When you’re looking into super proteins to enrich your diet, you can’t do better than collagen or gelatine. These are both incredibly powerful supplements that offer benefits for your skin, hair, muscles, and bones.
Before you choose a supplement, it’s a good idea to explore their unique qualities and benefits. While both proteins present a variety of perks, they have key differences that will influence how you use them.
What is collagen?
First, let’s talk about collagen. Collagen is your body’s most abundant naturally occurring protein. It is made of amino acids and the primary structural protein in your body’s connective tissues.
You can also consume collagen as a supplement. Collagen protein that you purchase is bovine collagen, or collagen taken from cows.
Cattle byproducts, mostly bones, are boiled in water. The extract is dried and powdered to put in supplement form. Collagen peptides are the smallest forms of the protein, and they’re extracted from skin, ligaments, and bones.
The amino acids found in collagen, such as glycine, proline, and hydroxyproline, are difficult to find in any other type of food. By taking a supplement, you can give your body the added vitamins, amino acids, and protein you may not get in such a high concentration elsewhere.
What is gelatine?
Gelatine, or gelatin, is actually a form of collagen. It’s been hydrolyzed, which means it’s been broken down in water. This leaves it with a smaller particle composition, but it still contains the same nutrient profile.
What makes them different?
The main difference between collagen and gelatine are their substance and chemical makeup. Collagen is the most natural form of the collagen protein; gelatine has been broken down in water to give it a denser chemical makeup, but it still has plenty of health benefits.
The health benefits are the same for collagen protein and gelatine, but their different molecular structures alter their applications. Collagen is 100% hot and cold soluble, meaning it will mix into whatever you put it into without a problem.
Gelatine, on the other hand, melts when heated and gels when cold. This makes it ideal for recipes like gummies, jellies, and other desserts. But because it forms such a thick gel in cold temperatures, it isn’t the right protein to add to a smoothie or soup. For that, you’d want pure collagen.
Here’s a great gelatine recipe for your own gut-health peach and mango gummies!
And if you want to cook with collagen, try this refreshing green collagen smoothie.
Benefits of Collagen and Gelatine
Because they are the same protein, collagen and gelatine also boast the same benefits. So, if you’re asking why collagen is good for you or why gelatine is good for you, the answers will always be the same.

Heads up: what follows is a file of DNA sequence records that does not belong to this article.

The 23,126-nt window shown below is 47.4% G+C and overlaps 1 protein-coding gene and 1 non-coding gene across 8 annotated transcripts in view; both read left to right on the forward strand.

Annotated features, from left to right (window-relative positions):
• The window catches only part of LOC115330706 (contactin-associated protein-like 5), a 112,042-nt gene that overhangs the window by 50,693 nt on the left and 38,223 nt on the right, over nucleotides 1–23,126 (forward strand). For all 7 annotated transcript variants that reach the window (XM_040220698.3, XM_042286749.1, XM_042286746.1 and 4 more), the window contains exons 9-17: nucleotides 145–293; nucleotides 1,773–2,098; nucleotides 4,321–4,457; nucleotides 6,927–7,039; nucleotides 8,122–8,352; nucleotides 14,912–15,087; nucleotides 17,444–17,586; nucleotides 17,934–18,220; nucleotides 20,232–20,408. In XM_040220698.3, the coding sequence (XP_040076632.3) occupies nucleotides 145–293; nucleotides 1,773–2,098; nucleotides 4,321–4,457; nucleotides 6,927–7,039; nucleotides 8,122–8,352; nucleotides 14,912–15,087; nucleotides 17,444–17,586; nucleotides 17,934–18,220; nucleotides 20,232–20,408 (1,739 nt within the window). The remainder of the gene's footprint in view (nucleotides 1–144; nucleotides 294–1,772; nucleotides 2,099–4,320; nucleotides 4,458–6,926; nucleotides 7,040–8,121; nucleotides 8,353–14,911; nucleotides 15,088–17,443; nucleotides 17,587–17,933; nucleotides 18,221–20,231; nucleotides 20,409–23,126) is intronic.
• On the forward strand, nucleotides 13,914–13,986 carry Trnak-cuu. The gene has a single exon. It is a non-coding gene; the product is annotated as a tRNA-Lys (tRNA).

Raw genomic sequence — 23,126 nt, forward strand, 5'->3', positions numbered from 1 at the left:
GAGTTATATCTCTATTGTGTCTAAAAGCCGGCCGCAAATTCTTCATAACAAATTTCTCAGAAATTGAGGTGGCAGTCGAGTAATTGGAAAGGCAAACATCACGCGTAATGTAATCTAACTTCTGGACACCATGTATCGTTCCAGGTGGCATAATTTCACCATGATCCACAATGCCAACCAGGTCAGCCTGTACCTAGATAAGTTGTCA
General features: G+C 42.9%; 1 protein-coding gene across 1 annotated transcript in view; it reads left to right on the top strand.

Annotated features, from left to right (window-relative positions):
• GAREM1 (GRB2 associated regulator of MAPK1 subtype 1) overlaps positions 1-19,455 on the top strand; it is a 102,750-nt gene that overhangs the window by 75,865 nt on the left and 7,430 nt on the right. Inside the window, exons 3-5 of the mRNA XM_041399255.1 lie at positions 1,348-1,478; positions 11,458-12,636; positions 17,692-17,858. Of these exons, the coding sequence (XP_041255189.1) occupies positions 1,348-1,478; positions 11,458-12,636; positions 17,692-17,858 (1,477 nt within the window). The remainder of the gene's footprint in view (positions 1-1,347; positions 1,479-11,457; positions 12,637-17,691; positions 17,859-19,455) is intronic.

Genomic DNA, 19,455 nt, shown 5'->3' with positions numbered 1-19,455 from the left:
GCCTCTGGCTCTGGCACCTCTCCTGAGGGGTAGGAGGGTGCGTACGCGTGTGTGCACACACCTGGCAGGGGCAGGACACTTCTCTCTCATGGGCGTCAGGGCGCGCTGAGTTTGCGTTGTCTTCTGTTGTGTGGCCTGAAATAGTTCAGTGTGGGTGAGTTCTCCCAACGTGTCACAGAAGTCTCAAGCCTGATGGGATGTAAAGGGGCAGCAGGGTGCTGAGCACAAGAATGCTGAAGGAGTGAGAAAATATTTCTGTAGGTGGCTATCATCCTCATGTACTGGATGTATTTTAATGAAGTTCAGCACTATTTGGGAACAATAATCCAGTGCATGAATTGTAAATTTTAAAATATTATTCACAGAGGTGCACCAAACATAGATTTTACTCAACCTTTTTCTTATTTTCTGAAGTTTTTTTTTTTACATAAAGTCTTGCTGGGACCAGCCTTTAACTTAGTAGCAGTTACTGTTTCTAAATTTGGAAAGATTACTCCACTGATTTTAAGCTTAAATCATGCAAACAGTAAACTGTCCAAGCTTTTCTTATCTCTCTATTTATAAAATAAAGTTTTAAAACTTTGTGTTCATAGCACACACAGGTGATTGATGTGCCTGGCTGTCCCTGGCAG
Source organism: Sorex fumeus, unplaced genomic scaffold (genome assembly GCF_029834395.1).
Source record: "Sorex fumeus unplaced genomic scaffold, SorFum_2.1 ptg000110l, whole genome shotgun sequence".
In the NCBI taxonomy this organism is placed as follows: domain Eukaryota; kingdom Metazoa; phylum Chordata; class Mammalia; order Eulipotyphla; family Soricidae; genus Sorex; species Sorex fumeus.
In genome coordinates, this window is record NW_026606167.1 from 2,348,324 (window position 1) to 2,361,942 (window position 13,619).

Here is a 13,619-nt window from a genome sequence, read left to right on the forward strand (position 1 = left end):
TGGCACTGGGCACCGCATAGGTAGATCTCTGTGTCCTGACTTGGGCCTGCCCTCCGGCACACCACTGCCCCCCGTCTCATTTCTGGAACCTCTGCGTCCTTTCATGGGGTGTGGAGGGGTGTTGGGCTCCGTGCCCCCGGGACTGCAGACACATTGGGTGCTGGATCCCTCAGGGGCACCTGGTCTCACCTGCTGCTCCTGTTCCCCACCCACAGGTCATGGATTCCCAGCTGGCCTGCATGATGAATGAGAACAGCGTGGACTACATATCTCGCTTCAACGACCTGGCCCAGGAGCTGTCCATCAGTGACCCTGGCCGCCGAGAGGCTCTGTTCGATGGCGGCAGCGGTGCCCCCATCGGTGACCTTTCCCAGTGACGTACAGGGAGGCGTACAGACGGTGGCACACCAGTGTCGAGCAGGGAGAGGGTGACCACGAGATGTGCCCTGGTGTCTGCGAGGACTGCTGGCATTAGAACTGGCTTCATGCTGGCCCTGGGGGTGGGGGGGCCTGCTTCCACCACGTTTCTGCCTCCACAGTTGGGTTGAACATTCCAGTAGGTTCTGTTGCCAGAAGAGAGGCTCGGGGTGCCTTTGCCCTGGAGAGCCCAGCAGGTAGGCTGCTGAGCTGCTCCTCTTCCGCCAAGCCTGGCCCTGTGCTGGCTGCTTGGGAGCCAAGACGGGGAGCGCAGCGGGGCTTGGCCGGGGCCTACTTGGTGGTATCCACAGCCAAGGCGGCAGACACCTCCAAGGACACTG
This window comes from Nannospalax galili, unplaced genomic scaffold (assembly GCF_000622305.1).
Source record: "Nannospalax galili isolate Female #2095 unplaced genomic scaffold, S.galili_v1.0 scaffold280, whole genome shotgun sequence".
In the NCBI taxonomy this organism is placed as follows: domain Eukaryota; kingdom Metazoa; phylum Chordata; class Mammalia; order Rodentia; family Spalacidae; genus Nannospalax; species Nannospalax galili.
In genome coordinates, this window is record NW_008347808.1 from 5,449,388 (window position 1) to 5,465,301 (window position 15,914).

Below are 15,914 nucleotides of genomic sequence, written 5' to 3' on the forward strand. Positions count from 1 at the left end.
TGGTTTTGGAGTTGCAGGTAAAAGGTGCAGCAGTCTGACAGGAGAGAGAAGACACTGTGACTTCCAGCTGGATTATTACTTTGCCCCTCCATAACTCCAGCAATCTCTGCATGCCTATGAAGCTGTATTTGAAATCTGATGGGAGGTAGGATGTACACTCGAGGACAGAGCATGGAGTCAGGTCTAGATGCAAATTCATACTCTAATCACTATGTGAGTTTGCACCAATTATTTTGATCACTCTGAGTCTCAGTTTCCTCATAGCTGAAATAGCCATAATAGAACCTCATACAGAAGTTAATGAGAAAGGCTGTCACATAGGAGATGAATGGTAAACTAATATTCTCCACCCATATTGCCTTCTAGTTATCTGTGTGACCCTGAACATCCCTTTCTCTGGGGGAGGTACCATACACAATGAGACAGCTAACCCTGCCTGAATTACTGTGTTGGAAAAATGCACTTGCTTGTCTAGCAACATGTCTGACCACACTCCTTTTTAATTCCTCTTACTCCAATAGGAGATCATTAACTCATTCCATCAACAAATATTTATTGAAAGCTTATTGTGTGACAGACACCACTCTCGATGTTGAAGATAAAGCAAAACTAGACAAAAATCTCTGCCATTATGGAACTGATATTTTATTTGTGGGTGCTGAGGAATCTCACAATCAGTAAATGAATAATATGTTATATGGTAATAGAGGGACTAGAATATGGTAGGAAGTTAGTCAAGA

Let’s take a closer look at some of the greatest benefits from collagen supplements, whether they’re peptides, powder, or gelatine.
1. Healthier, Youthful Skin
Collagen is the protein responsible for skin elasticity. As people age, their bodies naturally produce less collagen, which contributes to the formation of wrinkles and sagging. In addition to slowing down the signs of aging, collagen can also hydrate and nourish your skin exceptionally well.
This leaves you with a long-lasting, youthful glow from an all-natural product.
2. Promote Greater Bone and Joint Health
Because collagen protein is vital in both connective tissue and individual bone and joints, using it as a supplement can help strengthen your entire musculoskeletal system. By building stronger connective tissues, you can help ease stiffness and improve mobility.
As protein also nourishes muscles, a good collagen supplement can promote healthier muscle mass. This makes it easier for you to move with less strain on your bones and joints.
3. Faster Workout Recovery
If you exercise regularly, then you know how important protein is when it comes to recovery. Collagen and gelatine aid muscle repair and growth. This can lead to better and more noticeable results from your workout regime without needing any unnatural or processed supplements.
Instead, by using a naturally occurring protein, you’re giving your body an added boot of what it already produces. This bioavailability makes collagen much safer than processed protein powders and more readily absorbed by your body.
Bear in mind that you should still always follow the recommend dose. Protein builds up in your body, so never take more than a recommended amount. If you have kidney disease or other conditions, consult with your GP before taking any protein or other supplement.
4. Boost Your Immune System
Collagen and gelatine also contain a wide array of vitamins and nutrients, like vitamin C, vitamin D, zinc. The majority of your immune system is located in your gut, so eating collagen protein is the fastest way to benefit your entire body.
By strengthening the connective tissues in your digestive tract, you can ensure that food is broken down, processed, and absorbed more quickly. If there are any foreign bodies, your immune system will be more readily able to fend them off.
5. Improved Hair and Nail Health
Collagen isn’t just for your skin. It also supports the production of keratin, the structural protein that makes up your hair, nails, and skin. If you have dull, brittle, or weak hair and nails, a dose of collagen in your diet could help improve both strength and appearance.